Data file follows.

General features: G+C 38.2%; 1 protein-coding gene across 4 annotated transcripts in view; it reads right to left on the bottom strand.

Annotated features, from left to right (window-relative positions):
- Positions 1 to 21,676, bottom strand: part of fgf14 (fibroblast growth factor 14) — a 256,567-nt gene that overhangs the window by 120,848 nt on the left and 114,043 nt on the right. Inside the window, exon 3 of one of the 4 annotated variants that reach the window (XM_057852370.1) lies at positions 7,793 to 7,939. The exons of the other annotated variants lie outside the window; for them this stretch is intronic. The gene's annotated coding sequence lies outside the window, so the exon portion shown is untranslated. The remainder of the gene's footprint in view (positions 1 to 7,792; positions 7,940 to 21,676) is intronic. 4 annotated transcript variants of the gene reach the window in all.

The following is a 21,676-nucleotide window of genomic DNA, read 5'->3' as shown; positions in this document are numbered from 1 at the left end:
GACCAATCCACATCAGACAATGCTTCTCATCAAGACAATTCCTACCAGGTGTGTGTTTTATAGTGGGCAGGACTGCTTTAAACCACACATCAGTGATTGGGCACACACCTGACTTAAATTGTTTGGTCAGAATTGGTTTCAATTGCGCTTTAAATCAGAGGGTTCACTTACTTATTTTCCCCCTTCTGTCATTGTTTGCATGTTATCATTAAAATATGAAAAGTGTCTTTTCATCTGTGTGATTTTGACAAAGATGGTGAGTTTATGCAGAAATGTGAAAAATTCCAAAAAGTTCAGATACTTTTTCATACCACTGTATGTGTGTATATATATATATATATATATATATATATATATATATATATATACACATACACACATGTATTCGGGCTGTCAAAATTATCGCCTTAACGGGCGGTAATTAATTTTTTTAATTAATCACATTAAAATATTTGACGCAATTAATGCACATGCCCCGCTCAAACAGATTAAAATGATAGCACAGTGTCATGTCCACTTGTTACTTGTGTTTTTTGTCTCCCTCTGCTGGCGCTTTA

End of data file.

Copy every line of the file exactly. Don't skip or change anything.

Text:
General features: G+C 38.2%; 1 protein-coding gene across 4 annotated transcripts in view; it reads right to left on the bottom strand.

Annotated features, from left to right (window-relative positions):
- Positions 1 to 21,676, bottom strand: part of fgf14 (fibroblast growth factor 14) — a 256,567-nt gene that overhangs the window by 120,848 nt on the left and 114,043 nt on the right. Inside the window, exon 3 of one of the 4 annotated variants that reach the window (XM_057852370.1) lies at positions 7,793 to 7,939. The exons of the other annotated variants lie outside the window; for them this stretch is intronic. The gene's annotated coding sequence lies outside the window, so the exon portion shown is untranslated. The remainder of the gene's footprint in view (positions 1 to 7,792; positions 7,940 to 21,676) is intronic. 4 annotated transcript variants of the gene reach the window in all.

The following is a 21,676-nucleotide window of genomic DNA, read 5'->3' as shown; positions in this document are numbered from 1 at the left end:
GACCAATCCACATCAGACAATGCTTCTCATCAAGACAATTCCTACCAGGTGTGTGTTTTATAGTGGGCAGGACTGCTTTAAACCACACATCAGTGATTGGGCACACACCTGACTTAAATTGTTTGGTCAGAATTGGTTTCAATTGCGCTTTAAATCAGAGGGTTCACTTACTTATTTTCCCCCTTCTGTCATTGTTTGCATGTTATCATTAAAATATGAAAAGTGTCTTTTCATCTGTGTGATTTTGACAAAGATGGTGAGTTTATGCAGAAATGTGAAAAATTCCAAAAAGTTCAGATACTTTTTCATACCACTGTATGTGTGTATATATATATATATATATATATATATATATATATATATATATACACATACACACATGTATTCGGGCTGTCAAAATTATCGCCTTAACGGGCGGTAATTAATTTTTTTAATTAATCACATTAAAATATTTGACGCAATTAATGCACATGCCCCGCTCAAACAGATTAAAATGATAGCACAGTGTCATGTCCACTTGTTACTTGTGTTTTTTGTCTCCCTCTGCTGGCGCTTTA